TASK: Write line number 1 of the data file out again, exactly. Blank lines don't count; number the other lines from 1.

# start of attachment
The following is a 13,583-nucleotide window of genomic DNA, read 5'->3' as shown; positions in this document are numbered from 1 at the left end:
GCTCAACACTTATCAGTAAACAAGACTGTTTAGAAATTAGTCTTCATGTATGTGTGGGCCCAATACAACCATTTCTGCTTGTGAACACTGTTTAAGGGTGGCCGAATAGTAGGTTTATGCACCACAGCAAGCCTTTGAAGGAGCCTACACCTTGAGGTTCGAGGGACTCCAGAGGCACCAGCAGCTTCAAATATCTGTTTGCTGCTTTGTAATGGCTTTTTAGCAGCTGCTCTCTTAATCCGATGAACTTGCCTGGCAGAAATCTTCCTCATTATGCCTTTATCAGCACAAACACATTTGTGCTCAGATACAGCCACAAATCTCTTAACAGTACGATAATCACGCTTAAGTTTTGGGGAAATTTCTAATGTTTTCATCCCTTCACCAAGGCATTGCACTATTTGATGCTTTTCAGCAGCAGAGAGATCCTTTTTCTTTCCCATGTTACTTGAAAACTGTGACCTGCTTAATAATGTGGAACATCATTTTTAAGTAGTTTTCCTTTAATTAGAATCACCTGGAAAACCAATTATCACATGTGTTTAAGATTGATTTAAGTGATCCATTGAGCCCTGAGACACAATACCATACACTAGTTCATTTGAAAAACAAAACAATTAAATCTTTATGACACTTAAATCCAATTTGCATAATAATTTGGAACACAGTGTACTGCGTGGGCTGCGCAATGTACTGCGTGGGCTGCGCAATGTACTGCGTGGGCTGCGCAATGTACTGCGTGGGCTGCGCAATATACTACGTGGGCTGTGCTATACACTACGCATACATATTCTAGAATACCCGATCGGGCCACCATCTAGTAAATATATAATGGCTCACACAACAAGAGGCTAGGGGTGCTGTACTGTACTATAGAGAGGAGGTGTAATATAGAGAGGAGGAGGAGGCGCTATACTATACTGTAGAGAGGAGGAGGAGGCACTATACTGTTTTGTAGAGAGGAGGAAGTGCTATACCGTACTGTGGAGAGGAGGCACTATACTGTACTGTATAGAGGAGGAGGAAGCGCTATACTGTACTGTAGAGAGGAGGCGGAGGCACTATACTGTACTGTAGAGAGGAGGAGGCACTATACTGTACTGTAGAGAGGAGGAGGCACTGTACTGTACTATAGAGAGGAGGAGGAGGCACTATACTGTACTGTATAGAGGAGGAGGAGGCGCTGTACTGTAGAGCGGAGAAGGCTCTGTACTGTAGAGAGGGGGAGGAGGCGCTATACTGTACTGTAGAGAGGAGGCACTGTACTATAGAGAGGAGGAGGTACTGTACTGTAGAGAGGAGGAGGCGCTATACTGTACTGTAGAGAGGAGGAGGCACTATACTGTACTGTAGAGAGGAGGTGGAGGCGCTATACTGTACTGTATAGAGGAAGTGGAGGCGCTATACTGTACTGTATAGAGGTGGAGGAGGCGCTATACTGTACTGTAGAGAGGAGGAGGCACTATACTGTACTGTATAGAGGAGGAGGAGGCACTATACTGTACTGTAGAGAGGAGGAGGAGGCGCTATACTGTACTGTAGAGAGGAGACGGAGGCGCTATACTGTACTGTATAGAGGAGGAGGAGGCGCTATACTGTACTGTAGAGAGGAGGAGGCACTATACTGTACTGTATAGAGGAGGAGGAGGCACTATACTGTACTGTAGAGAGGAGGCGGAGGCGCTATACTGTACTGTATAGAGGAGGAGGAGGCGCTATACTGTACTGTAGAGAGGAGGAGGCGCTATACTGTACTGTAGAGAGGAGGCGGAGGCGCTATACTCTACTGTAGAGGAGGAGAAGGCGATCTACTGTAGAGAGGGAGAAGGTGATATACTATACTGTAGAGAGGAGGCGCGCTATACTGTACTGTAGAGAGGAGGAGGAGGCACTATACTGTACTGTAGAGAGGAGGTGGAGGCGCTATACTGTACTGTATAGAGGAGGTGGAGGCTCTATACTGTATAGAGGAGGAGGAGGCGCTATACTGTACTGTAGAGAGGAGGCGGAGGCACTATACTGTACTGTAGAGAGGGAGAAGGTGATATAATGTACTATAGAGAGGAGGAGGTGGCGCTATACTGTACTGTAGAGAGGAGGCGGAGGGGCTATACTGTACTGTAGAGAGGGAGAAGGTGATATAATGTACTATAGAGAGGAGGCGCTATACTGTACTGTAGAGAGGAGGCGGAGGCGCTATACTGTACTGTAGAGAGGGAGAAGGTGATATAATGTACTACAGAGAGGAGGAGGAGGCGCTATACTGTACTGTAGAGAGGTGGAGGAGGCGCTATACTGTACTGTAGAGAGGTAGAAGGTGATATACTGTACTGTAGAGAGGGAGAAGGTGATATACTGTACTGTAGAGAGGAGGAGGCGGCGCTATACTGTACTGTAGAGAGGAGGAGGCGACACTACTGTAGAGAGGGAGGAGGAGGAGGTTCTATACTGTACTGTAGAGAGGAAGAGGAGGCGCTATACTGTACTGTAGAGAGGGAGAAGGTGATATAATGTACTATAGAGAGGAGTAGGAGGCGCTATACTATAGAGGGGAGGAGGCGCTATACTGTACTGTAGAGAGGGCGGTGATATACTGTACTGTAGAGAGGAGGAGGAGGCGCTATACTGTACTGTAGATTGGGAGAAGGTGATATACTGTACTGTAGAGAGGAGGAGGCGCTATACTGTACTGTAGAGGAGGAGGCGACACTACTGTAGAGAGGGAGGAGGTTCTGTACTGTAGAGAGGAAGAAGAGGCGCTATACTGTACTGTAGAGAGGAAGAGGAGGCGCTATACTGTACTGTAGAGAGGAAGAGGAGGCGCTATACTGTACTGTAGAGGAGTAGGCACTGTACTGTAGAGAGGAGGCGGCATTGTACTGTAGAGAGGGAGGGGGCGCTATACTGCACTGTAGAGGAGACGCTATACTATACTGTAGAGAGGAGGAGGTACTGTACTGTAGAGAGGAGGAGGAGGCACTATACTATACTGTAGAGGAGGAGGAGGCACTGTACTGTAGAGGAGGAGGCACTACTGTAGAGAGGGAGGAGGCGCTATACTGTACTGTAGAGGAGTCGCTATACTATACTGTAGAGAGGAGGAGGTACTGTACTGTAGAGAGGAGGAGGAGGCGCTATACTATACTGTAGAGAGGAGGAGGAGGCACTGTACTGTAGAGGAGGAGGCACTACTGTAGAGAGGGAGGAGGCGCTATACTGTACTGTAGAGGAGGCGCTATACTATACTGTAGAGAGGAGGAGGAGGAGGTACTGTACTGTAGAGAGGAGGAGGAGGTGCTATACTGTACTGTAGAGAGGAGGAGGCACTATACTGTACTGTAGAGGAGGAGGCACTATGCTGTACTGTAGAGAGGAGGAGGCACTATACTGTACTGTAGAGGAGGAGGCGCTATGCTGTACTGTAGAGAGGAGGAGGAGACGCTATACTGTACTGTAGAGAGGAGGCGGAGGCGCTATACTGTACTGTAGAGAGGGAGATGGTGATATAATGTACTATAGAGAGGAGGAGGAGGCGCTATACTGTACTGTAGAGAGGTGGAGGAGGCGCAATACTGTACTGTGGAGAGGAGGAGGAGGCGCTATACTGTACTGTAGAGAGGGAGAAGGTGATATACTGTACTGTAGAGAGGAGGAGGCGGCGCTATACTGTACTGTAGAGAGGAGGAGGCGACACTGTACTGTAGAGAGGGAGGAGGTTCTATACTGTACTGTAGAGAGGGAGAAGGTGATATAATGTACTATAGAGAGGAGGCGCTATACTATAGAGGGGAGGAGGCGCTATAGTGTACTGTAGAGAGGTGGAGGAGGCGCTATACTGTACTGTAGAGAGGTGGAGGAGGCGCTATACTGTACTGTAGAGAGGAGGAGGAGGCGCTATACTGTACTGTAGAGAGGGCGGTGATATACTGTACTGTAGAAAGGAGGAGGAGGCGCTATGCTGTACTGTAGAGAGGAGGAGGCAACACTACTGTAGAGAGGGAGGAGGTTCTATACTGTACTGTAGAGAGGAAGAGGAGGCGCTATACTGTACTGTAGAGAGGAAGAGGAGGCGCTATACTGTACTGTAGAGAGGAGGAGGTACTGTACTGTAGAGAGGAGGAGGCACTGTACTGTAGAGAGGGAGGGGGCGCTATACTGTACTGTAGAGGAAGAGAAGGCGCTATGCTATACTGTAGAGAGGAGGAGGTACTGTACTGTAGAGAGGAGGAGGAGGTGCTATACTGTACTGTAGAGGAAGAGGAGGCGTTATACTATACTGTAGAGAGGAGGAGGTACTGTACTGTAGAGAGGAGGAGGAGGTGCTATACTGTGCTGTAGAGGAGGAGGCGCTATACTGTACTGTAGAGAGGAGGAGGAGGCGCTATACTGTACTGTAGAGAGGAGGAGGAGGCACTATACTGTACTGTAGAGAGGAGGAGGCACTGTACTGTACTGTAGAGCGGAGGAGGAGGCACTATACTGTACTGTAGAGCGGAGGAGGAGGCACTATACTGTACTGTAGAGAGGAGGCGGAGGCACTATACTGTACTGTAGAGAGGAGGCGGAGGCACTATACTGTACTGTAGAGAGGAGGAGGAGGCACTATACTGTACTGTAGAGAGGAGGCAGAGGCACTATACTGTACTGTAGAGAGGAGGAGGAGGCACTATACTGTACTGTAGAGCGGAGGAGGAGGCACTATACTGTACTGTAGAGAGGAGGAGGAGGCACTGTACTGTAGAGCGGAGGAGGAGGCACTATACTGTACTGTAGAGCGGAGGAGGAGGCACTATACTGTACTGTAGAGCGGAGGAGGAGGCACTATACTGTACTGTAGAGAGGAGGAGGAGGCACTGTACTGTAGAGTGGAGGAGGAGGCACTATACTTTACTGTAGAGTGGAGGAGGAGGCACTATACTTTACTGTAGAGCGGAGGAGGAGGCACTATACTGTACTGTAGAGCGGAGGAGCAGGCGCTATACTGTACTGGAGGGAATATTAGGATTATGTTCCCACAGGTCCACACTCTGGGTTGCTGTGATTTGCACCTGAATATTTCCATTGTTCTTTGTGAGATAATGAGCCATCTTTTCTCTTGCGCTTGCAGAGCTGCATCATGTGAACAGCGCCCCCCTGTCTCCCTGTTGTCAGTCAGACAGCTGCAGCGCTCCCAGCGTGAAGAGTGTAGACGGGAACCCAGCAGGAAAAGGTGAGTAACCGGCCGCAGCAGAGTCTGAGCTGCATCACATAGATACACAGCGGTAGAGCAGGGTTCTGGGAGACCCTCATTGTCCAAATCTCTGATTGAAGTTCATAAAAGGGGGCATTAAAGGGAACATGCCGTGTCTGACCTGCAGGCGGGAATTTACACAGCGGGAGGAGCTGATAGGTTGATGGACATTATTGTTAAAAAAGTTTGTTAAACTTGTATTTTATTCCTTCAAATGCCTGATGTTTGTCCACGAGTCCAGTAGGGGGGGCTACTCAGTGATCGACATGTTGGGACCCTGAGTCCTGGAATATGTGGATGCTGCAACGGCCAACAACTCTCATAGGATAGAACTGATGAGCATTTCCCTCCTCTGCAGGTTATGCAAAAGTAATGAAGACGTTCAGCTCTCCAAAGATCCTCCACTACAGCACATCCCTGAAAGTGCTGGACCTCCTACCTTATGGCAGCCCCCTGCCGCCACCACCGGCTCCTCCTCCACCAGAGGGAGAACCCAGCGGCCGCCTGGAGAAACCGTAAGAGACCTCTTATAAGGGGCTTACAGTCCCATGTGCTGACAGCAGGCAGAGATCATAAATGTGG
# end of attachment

The following is a 13,583-nucleotide window of genomic DNA, read 5'->3' as shown; positions in this document are numbered from 1 at the left end: